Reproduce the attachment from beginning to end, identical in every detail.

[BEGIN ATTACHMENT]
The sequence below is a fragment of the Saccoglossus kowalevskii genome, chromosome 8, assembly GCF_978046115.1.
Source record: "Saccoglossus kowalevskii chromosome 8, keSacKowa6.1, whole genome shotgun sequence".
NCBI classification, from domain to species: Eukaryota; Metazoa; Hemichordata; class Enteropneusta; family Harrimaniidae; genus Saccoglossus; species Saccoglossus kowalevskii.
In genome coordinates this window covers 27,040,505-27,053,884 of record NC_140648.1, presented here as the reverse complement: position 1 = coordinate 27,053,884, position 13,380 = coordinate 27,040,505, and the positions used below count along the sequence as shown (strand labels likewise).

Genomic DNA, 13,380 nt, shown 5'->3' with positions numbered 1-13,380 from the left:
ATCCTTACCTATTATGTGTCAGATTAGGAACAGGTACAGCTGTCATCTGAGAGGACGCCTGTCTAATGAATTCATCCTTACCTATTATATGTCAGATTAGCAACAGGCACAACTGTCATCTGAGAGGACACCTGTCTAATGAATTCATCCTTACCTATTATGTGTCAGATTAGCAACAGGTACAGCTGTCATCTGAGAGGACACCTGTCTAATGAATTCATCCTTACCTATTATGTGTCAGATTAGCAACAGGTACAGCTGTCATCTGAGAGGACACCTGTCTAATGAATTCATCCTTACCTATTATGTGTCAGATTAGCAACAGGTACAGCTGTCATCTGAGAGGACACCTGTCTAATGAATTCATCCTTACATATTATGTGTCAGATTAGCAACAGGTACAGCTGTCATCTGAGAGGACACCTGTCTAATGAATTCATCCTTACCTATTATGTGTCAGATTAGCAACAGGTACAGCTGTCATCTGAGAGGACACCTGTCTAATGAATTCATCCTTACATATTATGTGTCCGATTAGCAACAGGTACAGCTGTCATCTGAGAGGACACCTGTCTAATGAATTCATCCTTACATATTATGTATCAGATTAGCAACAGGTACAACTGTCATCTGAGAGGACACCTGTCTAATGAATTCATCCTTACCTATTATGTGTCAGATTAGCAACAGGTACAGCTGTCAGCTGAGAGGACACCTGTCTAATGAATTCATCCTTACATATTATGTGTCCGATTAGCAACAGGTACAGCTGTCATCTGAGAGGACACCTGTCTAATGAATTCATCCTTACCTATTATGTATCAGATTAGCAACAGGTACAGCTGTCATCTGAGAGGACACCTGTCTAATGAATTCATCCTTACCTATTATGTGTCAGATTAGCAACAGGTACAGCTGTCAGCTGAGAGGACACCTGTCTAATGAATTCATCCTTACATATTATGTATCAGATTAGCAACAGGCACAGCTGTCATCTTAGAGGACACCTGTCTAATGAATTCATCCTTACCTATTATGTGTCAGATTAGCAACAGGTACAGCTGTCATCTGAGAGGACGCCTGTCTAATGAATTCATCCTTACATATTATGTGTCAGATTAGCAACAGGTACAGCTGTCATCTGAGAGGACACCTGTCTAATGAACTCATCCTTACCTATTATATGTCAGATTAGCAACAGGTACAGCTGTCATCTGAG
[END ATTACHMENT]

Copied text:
The sequence below is a fragment of the Saccoglossus kowalevskii genome, chromosome 8, assembly GCF_978046115.1.
Source record: "Saccoglossus kowalevskii chromosome 8, keSacKowa6.1, whole genome shotgun sequence".
NCBI classification, from domain to species: Eukaryota; Metazoa; Hemichordata; class Enteropneusta; family Harrimaniidae; genus Saccoglossus; species Saccoglossus kowalevskii.
In genome coordinates this window covers 27,040,505-27,053,884 of record NC_140648.1, presented here as the reverse complement: position 1 = coordinate 27,053,884, position 13,380 = coordinate 27,040,505, and the positions used below count along the sequence as shown (strand labels likewise).

Genomic DNA, 13,380 nt, shown 5'->3' with positions numbered 1-13,380 from the left:
ATCCTTACCTATTATGTGTCAGATTAGGAACAGGTACAGCTGTCATCTGAGAGGACGCCTGTCTAATGAATTCATCCTTACCTATTATATGTCAGATTAGCAACAGGCACAACTGTCATCTGAGAGGACACCTGTCTAATGAATTCATCCTTACCTATTATGTGTCAGATTAGCAACAGGTACAGCTGTCATCTGAGAGGACACCTGTCTAATGAATTCATCCTTACCTATTATGTGTCAGATTAGCAACAGGTACAGCTGTCATCTGAGAGGACACCTGTCTAATGAATTCATCCTTACCTATTATGTGTCAGATTAGCAACAGGTACAGCTGTCATCTGAGAGGACACCTGTCTAATGAATTCATCCTTACATATTATGTGTCAGATTAGCAACAGGTACAGCTGTCATCTGAGAGGACACCTGTCTAATGAATTCATCCTTACCTATTATGTGTCAGATTAGCAACAGGTACAGCTGTCATCTGAGAGGACACCTGTCTAATGAATTCATCCTTACATATTATGTGTCCGATTAGCAACAGGTACAGCTGTCATCTGAGAGGACACCTGTCTAATGAATTCATCCTTACATATTATGTATCAGATTAGCAACAGGTACAACTGTCATCTGAGAGGACACCTGTCTAATGAATTCATCCTTACCTATTATGTGTCAGATTAGCAACAGGTACAGCTGTCAGCTGAGAGGACACCTGTCTAATGAATTCATCCTTACATATTATGTGTCCGATTAGCAACAGGTACAGCTGTCATCTGAGAGGACACCTGTCTAATGAATTCATCCTTACCTATTATGTATCAGATTAGCAACAGGTACAGCTGTCATCTGAGAGGACACCTGTCTAATGAATTCATCCTTACCTATTATGTGTCAGATTAGCAACAGGTACAGCTGTCAGCTGAGAGGACACCTGTCTAATGAATTCATCCTTACATATTATGTATCAGATTAGCAACAGGCACAGCTGTCATCTTAGAGGACACCTGTCTAATGAATTCATCCTTACCTATTATGTGTCAGATTAGCAACAGGTACAGCTGTCATCTGAGAGGACGCCTGTCTAATGAATTCATCCTTACATATTATGTGTCAGATTAGCAACAGGTACAGCTGTCATCTGAGAGGACACCTGTCTAATGAACTCATCCTTACCTATTATATGTCAGATTAGCAACAGGTACAGCTGTCATCTGAG